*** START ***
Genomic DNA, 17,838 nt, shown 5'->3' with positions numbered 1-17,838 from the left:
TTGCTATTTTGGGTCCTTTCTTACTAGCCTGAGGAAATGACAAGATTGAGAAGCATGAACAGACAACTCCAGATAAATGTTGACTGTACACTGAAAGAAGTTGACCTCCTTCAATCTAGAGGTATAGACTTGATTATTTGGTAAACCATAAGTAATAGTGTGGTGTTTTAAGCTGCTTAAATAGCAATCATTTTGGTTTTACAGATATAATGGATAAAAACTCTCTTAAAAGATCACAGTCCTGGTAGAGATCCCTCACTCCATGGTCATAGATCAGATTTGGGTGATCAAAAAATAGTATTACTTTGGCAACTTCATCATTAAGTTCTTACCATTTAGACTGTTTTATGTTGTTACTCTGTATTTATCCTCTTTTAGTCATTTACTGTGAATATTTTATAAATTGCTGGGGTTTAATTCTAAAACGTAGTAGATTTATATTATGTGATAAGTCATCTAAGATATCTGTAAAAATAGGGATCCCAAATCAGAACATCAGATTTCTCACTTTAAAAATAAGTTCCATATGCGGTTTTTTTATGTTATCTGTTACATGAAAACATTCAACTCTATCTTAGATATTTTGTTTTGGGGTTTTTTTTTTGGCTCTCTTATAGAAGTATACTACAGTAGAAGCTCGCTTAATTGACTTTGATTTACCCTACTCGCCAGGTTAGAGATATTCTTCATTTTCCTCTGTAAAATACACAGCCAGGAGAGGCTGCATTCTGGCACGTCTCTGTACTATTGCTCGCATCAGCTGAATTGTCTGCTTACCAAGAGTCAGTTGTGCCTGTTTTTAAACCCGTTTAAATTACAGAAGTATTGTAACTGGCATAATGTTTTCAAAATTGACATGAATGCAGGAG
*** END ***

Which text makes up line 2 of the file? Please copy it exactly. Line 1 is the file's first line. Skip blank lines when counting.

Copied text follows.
TTGCTATTTTGGGTCCTTTCTTACTAGCCTGAGGAAATGACAAGATTGAGAAGCATGAACAGACAACTCCAGATAAATGTTGACTGTACACTGAAAGAAGTTGACCTCCTTCAATCTAGAGGTATAGACTTGATTATTTGGTAAACCATAAGTAATAGTGTGGTGTTTTAAGCTGCTTAAATAGCAATCATTTTGGTTTTACAGATATAATGGATAAAAACTCTCTTAAAAGATCACAGTCCTGGTAGAGATCCCTCACTCCATGGTCATAGATCAGATTTGGGTGATCAAAAAATAGTATTACTTTGGCAACTTCATCATTAAGTTCTTACCATTTAGACTGTTTTATGTTGTTACTCTGTATTTATCCTCTTTTAGTCATTTACTGTGAATATTTTATAAATTGCTGGGGTTTAATTCTAAAACGTAGTAGATTTATATTATGTGATAAGTCATCTAAGATATCTGTAAAAATAGGGATCCCAAATCAGAACATCAGATTTCTCACTTTAAAAATAAGTTCCATATGCGGTTTTTTTATGTTATCTGTTACATGAAAACATTCAACTCTATCTTAGATATTTTGTTTTGGGGTTTTTTTTTTGGCTCTCTTATAGAAGTATACTACAGTAGAAGCTCGCTTAATTGACTTTGATTTACCCTACTCGCCAGGTTAGAGATATTCTTCATTTTCCTCTGTAAAATACACAGCCAGGAGAGGCTGCATTCTGGCACGTCTCTGTACTATTGCTCGCATCAGCTGAATTGTCTGCTTACCAAGAGTCAGTTGTGCCTGTTTTTAAACCCGTTTAAATTACAGAAGTATTGTAACTGGCATAATGTTTTCAAAATTGACATGAATGCAGGAG